In defence of poesy 2011: William Shakespeare

April 13, 2011 by · Leave a Comment 

These days, much poetry insists on looseness, on forms that allow for freedom of expression, rhythm, and meter: free verse, sound poetry, flarf, and so on. But traditional forms – villanelle, ghazal, glossa, and so on – remain intriguing, if only because their formal constraints imply a kind of poetic performance. Anyone who doubts how difficult it is to write a Shakespearean sonnet, for instance, should try it sometime. The form requires three quatrains and a final couplet, for a rhyme scheme abab cdcd efef gg. Oh, and they have to be in iambic pentameter. Go.

When people think of Shakespeare’s sonnets, they tend to think of the pretty, romantic musings of Sonnet 18 (“Shall I compare thee to a summer’s day?”) or Sonnet 116 (“Let me not to the marriage of true minds / Admit impediments”). But Shakespeare’s imagination was incapable of being constrained: it was capable of both comedy and tragedy, high mindedness and low, love and death. I discovered his Sonnet 147 by way of Harold Bloom’s new book, The Anatomy of Influence. Bloom considers Shakespeare to be at the very centre of the English literary canon, and he makes a solid case for why this should be so, beginning with what he calls the “capaciousness” of Shakespeare’s imagination. Sonnet 147 is one of the darkest, creepiest love poems I’ve come across in recent memory. It made an immediate impression on me, and underscores the power of a contained, disciplined poetic form.

Sonnet 147

My love is as a fever, longing still
For that which longer nurseth the disease,
Feeding on that which doth preserve the ill,
Th’ uncertain sickly appetite to please.
My reason, the physician to my love,
Angry that his prescriptions are not kept,
Hath left me, and I desperate now approve
Desire is death, which physic did except.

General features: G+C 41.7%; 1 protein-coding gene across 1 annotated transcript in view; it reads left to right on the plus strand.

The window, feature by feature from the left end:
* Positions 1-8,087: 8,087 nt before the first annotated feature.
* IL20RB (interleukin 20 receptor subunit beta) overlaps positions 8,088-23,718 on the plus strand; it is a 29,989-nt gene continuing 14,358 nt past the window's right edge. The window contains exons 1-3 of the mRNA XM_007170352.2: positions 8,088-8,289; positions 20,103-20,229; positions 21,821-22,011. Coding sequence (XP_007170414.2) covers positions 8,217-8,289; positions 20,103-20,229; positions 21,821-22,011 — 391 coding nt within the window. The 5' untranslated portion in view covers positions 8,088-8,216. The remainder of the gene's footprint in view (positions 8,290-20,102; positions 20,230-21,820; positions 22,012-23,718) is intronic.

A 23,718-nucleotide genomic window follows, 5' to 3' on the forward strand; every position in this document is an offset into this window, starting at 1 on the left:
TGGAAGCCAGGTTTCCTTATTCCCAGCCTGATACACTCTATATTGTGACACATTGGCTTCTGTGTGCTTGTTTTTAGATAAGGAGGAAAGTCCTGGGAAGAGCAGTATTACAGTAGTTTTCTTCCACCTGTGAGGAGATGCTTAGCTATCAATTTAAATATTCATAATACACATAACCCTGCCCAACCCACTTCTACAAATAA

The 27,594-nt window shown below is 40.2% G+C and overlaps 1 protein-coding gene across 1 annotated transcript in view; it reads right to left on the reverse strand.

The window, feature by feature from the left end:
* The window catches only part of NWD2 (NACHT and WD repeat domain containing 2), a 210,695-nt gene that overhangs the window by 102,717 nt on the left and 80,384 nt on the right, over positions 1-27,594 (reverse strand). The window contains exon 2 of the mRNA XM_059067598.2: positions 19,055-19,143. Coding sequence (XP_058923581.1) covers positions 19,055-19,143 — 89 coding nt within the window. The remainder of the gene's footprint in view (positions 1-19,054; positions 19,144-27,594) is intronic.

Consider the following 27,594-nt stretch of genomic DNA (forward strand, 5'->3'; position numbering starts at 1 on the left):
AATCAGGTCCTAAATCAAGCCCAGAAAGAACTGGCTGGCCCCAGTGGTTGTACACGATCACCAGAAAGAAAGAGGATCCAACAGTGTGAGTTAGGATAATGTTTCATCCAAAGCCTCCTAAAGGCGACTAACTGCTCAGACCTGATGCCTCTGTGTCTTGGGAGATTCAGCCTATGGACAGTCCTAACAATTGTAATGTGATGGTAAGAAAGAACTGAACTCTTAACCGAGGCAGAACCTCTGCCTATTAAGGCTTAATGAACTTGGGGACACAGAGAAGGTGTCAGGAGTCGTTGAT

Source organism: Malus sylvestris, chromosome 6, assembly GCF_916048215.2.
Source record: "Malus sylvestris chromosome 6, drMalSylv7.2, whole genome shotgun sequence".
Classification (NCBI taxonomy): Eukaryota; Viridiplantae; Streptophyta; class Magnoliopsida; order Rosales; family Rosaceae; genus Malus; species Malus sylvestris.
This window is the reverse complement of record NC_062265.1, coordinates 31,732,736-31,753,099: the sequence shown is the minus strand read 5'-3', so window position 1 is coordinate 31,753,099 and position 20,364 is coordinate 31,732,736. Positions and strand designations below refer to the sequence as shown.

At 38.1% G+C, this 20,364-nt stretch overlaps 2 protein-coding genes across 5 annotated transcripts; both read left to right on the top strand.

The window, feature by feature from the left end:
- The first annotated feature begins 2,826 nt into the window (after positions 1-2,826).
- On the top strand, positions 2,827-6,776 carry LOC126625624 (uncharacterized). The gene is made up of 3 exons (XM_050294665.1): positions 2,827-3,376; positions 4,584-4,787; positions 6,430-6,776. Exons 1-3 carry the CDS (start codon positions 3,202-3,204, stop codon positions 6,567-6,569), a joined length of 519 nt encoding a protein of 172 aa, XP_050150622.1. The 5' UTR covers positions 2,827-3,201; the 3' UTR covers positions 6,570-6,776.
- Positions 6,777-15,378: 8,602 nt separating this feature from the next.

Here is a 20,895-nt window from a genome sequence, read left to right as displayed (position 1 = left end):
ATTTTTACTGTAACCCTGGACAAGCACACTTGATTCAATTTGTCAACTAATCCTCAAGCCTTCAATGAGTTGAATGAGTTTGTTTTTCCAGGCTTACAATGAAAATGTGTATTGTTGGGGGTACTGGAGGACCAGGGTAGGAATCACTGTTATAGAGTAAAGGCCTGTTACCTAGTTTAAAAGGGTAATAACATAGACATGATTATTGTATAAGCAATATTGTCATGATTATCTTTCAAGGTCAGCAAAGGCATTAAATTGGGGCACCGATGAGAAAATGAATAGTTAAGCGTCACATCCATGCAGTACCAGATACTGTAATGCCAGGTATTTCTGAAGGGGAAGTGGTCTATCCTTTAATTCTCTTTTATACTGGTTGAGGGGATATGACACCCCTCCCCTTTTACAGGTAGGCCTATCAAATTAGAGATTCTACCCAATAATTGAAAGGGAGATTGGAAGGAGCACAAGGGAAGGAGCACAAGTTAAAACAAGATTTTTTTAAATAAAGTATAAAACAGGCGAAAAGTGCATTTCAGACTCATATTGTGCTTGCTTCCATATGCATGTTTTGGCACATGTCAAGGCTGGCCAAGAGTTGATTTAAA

Past cure I am, now reason is past care,
And frantic mad with evermore unrest;
My thoughts and my discourse as madmen’s are,
At random from the truth vainly expressed:
+++For I have sworn thee fair, and thought thee bright,
+++Who are as black as hell, as dark as night.

They urinate upon thy damnèd rug

January 8, 2010 by · Leave a Comment 

As a means of taking the edge off the first work week of 2010, I give you comedy gold: The Big Lebowski, as written by William Shakespeare:

WALTER
I speak of this other man, Sir Geoffrey of Lebowski. Is not thy name, sir, Geoffrey of Lebowski? To be or not Lebowski, that is the question; I see we still did meet each other’s man. Shall we not make amends? A gentleman of high sentence ought to be of unsequestered location, possessed of resources fit to restore a thousand rugs from vile offence. He’s not well married that lets his wife a borrower be, such that men gravely offended bespoil another man’s rug. Be I wrong?

THE KNAVE
No, but verily—

WALTER
Be I wrong?

THE KNAVE
Yea, but verily—

WALTER
That rug, in faith, tied the room together, did it not?

THE KNAVE
By my heart, a goodly rug.

DONALD
And in most miserable tide did this rogue besmirch it.

WALTER
Prithee, Donald! Thou too eagerly hold’st the mirror up to nature.

THE KNAVE
My mind races; I might endeavour to seek this gentleman Lebowski.

DONALD
His name is Lebowski? Verily, ope thine ear; that is thy name, Knave!

THE KNAVE
On good authority; and his nobleness must oblige. His wife taketh up quarrel and borrows, and they bespoil my rug.

WALTER
Marry, sir, my heartstrings do you tug;
They urinate upon thy damnèd rug.

[Exeunt severally]